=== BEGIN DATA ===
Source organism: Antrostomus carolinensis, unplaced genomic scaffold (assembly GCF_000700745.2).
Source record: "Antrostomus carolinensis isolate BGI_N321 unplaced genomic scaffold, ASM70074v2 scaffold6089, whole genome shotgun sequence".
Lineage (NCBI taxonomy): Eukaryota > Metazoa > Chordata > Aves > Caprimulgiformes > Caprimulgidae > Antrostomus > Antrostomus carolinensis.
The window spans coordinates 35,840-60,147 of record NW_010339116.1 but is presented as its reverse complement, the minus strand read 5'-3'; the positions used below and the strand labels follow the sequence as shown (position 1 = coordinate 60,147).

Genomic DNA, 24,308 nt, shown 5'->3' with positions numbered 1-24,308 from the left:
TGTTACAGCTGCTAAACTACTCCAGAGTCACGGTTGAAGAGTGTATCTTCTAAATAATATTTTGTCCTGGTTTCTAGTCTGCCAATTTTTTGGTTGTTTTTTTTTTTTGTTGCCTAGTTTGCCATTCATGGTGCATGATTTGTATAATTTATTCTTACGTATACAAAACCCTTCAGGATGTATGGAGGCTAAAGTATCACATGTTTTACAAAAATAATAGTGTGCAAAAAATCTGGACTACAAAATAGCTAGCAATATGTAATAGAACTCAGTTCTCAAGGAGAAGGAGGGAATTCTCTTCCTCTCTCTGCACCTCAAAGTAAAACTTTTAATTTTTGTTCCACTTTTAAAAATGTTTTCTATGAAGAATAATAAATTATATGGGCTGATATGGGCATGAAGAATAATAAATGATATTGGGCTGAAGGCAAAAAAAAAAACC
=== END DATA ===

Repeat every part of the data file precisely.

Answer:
Source organism: Antrostomus carolinensis, unplaced genomic scaffold (assembly GCF_000700745.2).
Source record: "Antrostomus carolinensis isolate BGI_N321 unplaced genomic scaffold, ASM70074v2 scaffold6089, whole genome shotgun sequence".
Lineage (NCBI taxonomy): Eukaryota > Metazoa > Chordata > Aves > Caprimulgiformes > Caprimulgidae > Antrostomus > Antrostomus carolinensis.
The window spans coordinates 35,840-60,147 of record NW_010339116.1 but is presented as its reverse complement, the minus strand read 5'-3'; the positions used below and the strand labels follow the sequence as shown (position 1 = coordinate 60,147).

Genomic DNA, 24,308 nt, shown 5'->3' with positions numbered 1-24,308 from the left:
TGTTACAGCTGCTAAACTACTCCAGAGTCACGGTTGAAGAGTGTATCTTCTAAATAATATTTTGTCCTGGTTTCTAGTCTGCCAATTTTTTGGTTGTTTTTTTTTTTTGTTGCCTAGTTTGCCATTCATGGTGCATGATTTGTATAATTTATTCTTACGTATACAAAACCCTTCAGGATGTATGGAGGCTAAAGTATCACATGTTTTACAAAAATAATAGTGTGCAAAAAATCTGGACTACAAAATAGCTAGCAATATGTAATAGAACTCAGTTCTCAAGGAGAAGGAGGGAATTCTCTTCCTCTCTCTGCACCTCAAAGTAAAACTTTTAATTTTTGTTCCACTTTTAAAAATGTTTTCTATGAAGAATAATAAATTATATGGGCTGATATGGGCATGAAGAATAATAAATGATATTGGGCTGAAGGCAAAAAAAAAAACC